Siamese twins woodcut, 1493 by Albrecht Dürer(?)


 An incunable leaf from the Latin edition of the Nuremberg Chronicle with a

woodcut of Siamese twins by Albrecht Dürer (?).


Verso:  62 lines of text in Antiqua Rotunda typeface printed by letterpress on laid & watermarked rag paper.  Surrounding the text are 10 woodcuts -  the bishops Ratherius, Theodoric, Adeobald, Odo and Hatto (with seven black mice scampering over his mitre, crozier and body), the kings Edgar and Hugh, and S. Dunstan, bishop of Canterbury. Another woodcut is of “Celebrated abbots” (Abbates Insignes), a portrait of a single abbot which does service for a number of abbots briefly mentioned in the text. The final woodcut is of Siamese twins, described in the text as “a miraculous creature, with two heads, the body divided from the navel up. It also had two chests; and when one head ate, the other slept”.  This woodcut is considered by a number of scholars to be the work of the young Albrecht Dürer, an apprentice in the studio of Michael Wolgemut and Wilhelm Pleydenwurff. 


Recto:   62 lines of text and three woodcuts - Otto the Third and the bishops Adalbert and Wolfgang. 


Printer:  Anton Koberger, Nuremberg


Date:  1493


Content:  The leaf is from The Sixth Age of the Chronicle. The main body of the text begins:  Ratherius (Racherius), a bishop of Verona, and formerly a monk, and a highly learned man, wrote on many subjects, and uprooted the so-called Anthropomorphic heresies. Through boorish ignorance those heretics held that God has human attributes, being ignorant of the words of the Lord that the Holy Spirit is an incorporeal God.

Dunstan, bishop of Canterbury, (909-988), English archbishop and son of a noble, was born near Glastonbury. He entered the household of King Aethelstan, but his love of books and of song, and his mechanical skill soon excited the dislike of his kinsfolk at the court. Accused of practicing the black arts, he took refuge with his kinsman, Alphege, bishop of Winchester, whose persuasion, seconded by a serious illness, induced him to become a monk. Dunstan then lived as a hermit near the old church of St. Mary until Aethelstan’s successor, Edmund, recalled him as one of his counselors. His enemies again procured his expulsion; but about 943 Edmund revoked the sentence and made Dunstan abbot of Glastonbury. Under him the abbey became a famous school, monastic life was revived, and St. Peter’s re-erected, and the administration of the realm was largely in the control of Dunstan, who sought to establish royal authority, to conciliate the secular clergy and the laity. In 960, after having been the bishop of London, he became archbishop of Canterbury.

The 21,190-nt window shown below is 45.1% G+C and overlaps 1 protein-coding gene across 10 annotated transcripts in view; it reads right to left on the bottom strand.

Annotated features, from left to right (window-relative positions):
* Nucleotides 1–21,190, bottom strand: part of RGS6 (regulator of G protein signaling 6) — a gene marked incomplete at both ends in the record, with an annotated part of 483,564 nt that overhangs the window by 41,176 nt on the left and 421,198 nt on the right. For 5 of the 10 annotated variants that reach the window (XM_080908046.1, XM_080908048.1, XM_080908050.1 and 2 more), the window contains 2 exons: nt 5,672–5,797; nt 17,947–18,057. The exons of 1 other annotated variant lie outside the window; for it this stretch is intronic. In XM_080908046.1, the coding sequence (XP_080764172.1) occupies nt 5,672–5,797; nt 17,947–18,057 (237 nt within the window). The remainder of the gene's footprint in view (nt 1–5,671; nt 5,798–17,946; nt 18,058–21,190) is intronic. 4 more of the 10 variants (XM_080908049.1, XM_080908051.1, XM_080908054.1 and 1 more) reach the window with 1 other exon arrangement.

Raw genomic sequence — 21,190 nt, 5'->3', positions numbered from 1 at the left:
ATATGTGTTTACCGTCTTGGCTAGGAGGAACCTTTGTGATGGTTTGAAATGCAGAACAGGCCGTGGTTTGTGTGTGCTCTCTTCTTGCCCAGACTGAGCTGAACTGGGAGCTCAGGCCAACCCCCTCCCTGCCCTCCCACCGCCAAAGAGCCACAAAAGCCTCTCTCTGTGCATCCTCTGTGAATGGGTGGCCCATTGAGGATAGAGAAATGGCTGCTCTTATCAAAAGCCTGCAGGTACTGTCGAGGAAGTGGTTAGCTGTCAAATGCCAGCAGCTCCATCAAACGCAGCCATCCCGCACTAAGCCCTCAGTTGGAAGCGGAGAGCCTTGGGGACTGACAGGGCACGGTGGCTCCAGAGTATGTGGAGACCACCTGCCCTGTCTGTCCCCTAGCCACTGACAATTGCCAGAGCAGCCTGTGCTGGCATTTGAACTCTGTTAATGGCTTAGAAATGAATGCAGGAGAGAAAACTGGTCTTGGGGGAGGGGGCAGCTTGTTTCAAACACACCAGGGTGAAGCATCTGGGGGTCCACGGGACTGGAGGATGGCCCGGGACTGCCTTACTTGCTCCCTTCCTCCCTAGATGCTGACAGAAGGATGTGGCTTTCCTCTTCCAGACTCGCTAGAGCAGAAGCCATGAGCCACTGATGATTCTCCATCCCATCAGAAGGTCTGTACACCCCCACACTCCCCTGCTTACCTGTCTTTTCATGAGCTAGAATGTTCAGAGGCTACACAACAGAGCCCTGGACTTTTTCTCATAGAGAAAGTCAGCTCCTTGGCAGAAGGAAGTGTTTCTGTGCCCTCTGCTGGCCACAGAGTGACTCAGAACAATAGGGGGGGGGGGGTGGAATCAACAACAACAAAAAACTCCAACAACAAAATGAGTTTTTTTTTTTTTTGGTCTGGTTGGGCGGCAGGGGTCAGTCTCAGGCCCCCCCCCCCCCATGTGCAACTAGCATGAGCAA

Condition:   This leaf is in very good condition with sharp impressions of the text and woodcuts. There is the expected edge browning and a stain in the bottom margin well away from the text. The text and woodcuts are virtually unblemished. 

The leaf is unconditionally guaranteed genuine. Presented in a museum quality mat, ready for framing.  Please note that packing and postage is invoiced separately.  Within Australia: $27.50.  Overseas: ask for quote.


Notes:  Author: Hartmann Schedel (1440–1514)


Woodcut illustrators: Michael Wolgemut and Wilhelm Pleydenwurff (with the assistance of their studio apprentices, including the young Albrecht Dürer).


Publisher and printer: Anton Koberger, 1493, Nuremberg


One of the most famous early illustrated books, this ambitious text chronicles the history of the world, from the Creation to 1493. It is considered to be the first book to successfully integrate illustrations and text. The contents are divided into seven ages:


First age: from Creation to the Deluge

Second age: up to the birth of Abraham

Third age: up to King David

Fourth age: up to the Babylonian captivity

Fifth age: up to the birth of Jesus Christ

Sixth age: up to the present time (i.e. 1493)

Seventh age: outlook on the end of the world and the Last Judgement.


This monumental work is more than simply a fine example of the skills of early printers and illustrators, it also reflects the spirit of its time. While on the one hand it demonstrates the influence of Renaissance humanism, it also shows a society in the process of transformation from medieval to modern and from a scribal culture to a print culture. 


The Chronicle was originally published in Latin in 1493, and a German edition followed later that year. The Latin edition was printed using a typeface known as Antiqua Rotunda, while the German employed Bastarda Schwabacher. 


Scholars estimate that approximately 1400-1500 Latin and 700-1000 German copies were printed. 


References:  Goff S307, ISTC No. is00307000 Incunabula Short Title Catalogue, British Library.


Item No. PSE 065


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